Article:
Intangible Cultural Heritage of North Korean Origin

Bukcheong Saja Noreum and Munbaeju Liquor

Planning and Coordination Division
JI Sungjin

Korea’s Intangible Cultural Heritage, Noreum

Let’s go back in time and think of the old games Koreans used to play. We are reminded of traditional games such as Ganggangsullae (traditional Korean harvest circle dance), Geunettwigi (swinging), Neoltwigi (seesawing), Jegichagi (Korean hacky sack) and Tuho (pitch-pot). Such traditional games carry the meanings of defeating evil spirits and wishing for a long and healthy life, happiness and peace. Noreum refers to a traditional game Korean people used to play with participating characters, composition and music. It has been passed down in various regions of Korea with its locality.

Bukcheong Saja Noreum, otherwise known as Lion Mask Dance of Bukcheong, is a folk play from Bukcheong, South Hamgyong Province in modern day North Korea. People of Bukcheong wore lion masks on the night of the first full moon of the lunar calendar in order to expel evil spirits and wish for peace of the town, believing that a lion had the power to drive away evil things. The performers from Bukcheong who defected to South Korea after the Korean War inherited this tradition and it later became designated as a National Intangible Cultural Heritage in South Korea.
Bukcheong Saja Noreum begins with a torch fight of young men on the eve of the full moon, from the 14th January through to the morning of the 15th January in the lunar calendar. The event continues through to the 16th January, with the performers visiting houses that they have been invited to within the town.
When the play begins, they go around the yard in line and start dancing up until the lion-masked performer enters. The “lion” goes into the master room and the kitchen via the courtyard and pretends to eat someone alive. Then it comes back into the courtyard and dances a lively, skillful dance and makes a deep bow to the deities of the house, including the Jowang (Kitchen God), on the request of the owner. When the lion pretends to fall down exhausted, the people call the great monk to recite the Heart Sutra and a doctor of Oriental medicine to apply acupuncture to invigorate the lion. Everybody then joins the dance when the lion regains its strength and teases the lion. Sometimes, small children ride the lion as it was believed that this act extends their lives and people also hang colorful patches on the lion wishing for longevity.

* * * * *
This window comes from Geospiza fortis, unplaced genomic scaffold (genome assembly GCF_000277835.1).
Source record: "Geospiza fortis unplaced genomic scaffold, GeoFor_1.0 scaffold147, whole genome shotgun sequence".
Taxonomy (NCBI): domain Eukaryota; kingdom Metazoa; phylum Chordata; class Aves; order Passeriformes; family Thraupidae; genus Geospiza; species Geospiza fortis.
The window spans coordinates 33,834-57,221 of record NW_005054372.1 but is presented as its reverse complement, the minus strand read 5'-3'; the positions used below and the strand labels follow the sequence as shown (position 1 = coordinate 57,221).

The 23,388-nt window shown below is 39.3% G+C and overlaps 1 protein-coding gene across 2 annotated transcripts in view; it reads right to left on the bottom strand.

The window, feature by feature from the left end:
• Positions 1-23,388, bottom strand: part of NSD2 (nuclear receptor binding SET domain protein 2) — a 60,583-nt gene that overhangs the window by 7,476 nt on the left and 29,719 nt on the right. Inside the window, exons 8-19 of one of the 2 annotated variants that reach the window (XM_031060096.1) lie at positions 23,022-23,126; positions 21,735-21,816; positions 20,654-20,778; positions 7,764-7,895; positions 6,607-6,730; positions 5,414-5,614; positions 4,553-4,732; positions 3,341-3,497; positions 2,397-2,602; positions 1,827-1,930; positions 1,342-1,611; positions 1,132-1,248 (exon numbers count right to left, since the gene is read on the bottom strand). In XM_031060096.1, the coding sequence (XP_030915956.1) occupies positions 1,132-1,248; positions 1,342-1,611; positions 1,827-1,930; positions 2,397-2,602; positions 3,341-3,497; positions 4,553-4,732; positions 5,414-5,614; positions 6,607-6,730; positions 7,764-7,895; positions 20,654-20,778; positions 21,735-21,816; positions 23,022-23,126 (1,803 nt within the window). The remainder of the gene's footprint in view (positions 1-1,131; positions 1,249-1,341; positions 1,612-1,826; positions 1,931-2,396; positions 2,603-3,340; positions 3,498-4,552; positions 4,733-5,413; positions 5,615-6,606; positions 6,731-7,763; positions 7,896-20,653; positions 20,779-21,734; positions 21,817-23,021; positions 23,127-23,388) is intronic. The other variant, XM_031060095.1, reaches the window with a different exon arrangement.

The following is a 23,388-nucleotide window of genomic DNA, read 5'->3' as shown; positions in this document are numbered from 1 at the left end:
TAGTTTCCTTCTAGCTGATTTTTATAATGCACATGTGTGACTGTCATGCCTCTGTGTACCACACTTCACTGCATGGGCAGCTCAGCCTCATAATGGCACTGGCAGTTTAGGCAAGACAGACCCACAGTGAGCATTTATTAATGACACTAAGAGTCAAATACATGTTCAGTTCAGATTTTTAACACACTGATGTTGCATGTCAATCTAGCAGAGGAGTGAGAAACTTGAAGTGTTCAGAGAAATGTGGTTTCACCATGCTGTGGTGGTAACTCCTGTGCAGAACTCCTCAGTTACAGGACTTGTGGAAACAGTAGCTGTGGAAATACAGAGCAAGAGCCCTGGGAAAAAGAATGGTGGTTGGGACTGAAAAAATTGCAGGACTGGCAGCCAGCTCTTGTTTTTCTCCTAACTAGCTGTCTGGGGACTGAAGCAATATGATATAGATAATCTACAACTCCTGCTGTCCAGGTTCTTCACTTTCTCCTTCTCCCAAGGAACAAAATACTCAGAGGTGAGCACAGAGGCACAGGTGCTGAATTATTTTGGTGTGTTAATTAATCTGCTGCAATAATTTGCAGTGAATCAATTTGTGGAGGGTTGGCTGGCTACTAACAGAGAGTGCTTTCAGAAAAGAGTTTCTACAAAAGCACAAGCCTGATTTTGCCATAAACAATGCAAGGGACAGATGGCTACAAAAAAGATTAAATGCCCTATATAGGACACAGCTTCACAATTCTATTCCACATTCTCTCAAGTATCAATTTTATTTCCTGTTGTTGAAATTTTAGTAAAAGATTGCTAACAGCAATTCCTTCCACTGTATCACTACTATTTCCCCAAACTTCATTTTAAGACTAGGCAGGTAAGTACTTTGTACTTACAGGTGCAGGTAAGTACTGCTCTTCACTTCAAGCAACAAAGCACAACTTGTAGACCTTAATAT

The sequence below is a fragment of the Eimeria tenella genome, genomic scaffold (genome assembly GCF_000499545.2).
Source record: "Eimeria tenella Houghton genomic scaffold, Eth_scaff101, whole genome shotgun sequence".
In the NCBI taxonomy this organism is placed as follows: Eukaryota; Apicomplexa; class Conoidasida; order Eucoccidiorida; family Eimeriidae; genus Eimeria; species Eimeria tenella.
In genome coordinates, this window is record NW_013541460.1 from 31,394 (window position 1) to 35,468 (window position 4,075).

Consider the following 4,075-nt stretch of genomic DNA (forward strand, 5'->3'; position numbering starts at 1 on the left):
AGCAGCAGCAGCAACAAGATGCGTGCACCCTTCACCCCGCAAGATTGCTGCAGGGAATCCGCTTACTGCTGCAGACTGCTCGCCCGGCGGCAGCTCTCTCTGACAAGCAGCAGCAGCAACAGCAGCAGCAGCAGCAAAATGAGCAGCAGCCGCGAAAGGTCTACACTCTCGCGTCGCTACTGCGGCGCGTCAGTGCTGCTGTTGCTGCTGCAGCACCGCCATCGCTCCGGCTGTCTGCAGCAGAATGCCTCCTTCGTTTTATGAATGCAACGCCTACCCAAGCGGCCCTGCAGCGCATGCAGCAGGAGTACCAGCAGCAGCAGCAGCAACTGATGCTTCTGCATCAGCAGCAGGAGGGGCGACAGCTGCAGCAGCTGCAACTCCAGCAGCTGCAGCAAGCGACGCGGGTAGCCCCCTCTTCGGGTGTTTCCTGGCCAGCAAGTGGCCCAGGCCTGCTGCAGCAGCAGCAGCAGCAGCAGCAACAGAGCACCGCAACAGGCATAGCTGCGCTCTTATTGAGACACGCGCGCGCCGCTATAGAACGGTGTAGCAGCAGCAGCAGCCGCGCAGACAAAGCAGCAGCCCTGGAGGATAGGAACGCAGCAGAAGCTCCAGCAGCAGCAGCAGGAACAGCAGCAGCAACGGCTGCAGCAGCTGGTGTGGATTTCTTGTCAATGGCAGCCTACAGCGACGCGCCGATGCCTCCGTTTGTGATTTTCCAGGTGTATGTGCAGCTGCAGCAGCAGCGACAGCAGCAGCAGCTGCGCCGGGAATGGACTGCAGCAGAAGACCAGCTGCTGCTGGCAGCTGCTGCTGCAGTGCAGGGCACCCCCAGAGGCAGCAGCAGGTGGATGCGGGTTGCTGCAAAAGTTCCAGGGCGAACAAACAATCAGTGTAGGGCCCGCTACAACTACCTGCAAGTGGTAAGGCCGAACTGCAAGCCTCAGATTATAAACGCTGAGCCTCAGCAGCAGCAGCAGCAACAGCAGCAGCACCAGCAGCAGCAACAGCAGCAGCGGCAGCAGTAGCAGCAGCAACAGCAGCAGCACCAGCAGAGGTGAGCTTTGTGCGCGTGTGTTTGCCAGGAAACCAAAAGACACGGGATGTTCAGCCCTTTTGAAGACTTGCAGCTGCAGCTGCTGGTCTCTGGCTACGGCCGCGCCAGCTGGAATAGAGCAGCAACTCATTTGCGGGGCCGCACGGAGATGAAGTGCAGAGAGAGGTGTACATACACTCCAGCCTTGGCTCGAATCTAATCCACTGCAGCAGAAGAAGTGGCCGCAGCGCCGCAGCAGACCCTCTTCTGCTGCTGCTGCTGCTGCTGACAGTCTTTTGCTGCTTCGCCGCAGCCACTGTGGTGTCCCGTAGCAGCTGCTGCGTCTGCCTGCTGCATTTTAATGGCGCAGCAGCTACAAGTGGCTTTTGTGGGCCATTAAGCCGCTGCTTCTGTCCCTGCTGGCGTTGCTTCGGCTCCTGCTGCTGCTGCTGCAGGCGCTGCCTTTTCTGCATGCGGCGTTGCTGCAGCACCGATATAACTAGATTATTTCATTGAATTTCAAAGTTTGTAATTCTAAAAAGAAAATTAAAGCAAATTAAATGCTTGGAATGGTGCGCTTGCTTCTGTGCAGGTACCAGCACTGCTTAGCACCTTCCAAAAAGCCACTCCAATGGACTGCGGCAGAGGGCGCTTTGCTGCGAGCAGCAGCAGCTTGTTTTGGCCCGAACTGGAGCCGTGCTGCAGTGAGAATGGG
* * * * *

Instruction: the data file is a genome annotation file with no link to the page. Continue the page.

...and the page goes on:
1. Bukcheong Saja Noreum

The Netflix Drama “Squid Game” garnered over 142 million views, becoming the platform’s most-watched show ever. Korean dramas are increasingly becoming inspired by various games that Korean adults used to play when they were young. Popular games from the mid-20th century such as Ttakjichigi (paper Slap-Match), Mugunghwa Kochi Pieotseumnida (Red Light, Green Light), Juldarigi (Tug of War), Dalgona (Honeycomb Toffee Candy Challenge), Guseulchigi (Marbles) and Squeed Game (a game of offense and defense) are featured in the drama. The drama’s immense popularity within and outside Korea shows how games draw interest from all ages and all countries.

References: Encyclopedia of Korean Culture, Report on Intangible Cultural Heritage

Liquor that Lightens up Tense Atmospheres

Liquor is something that appears in Korean entertainment culture and customs as it heightens the conviviality and eases difficult relationships. Munbaeju is a distilled liquor that originates from the North and its recipe has become designated as an Intangible Cultural Heritage in the South Korea. Munbaeju has played a key role in the inter-Korean relations so far. It was the official liquor of the Inter-Korean Summit in 2018 and it was also served at the Inter-Korean Summits in 2007 and 2000.
The origin of Munbaeju dates back to the Koryeo Dynasty (918- 1392) and the spirit was offered to the royal family. The name comes from the Korean word Munbae, which refers to the Korean native wild pear as the liquor smells like a wild pear. Munbaeju is brewed from wheat, hulled millet, and Indian millet. Nuruk (fermentation starter) is made from wheat into a disk and it is 20 centimeters in diameter and has a thickness of 5 centimeters, while Jumo (distiller’s grain) is made from hulled millet and Suldeot (mash) is blended with 40 percent hulled millet, 30 percent Indian millet, 25 percent water and 5 percent Jumo. The color of Munbaeju is light yellowish brown with a strong scent of wild pear. The fermented mash has an alcohol content around 16-18 percent and the distilled and matured Munbaeju has the alcohol level up to 48 percent.1)

Cultural heritage encourages exchange between the South and the North as well as finding the homogeneity of the Korean people. North Korea’s games and liquor making methods have been passed down and preserved in South Korea and this is evidence of such ethnic homogeneity. Two Koreas come from the same ethnic background and have played the same games and drank the same liquor. However, due to the Japanese colonial era and the Korean War, they are divided under two separate national administrative systems until today. One day, I hope for a day when people of South and North can play traditional games together with drinks in our hands while wishing for each other’s peace again.

2. Making process of Munbaeju Liquor
  1. Report on Intangible Cultural Heritage (Issue 23, December 1994, Cultural Heritage Management Bureau)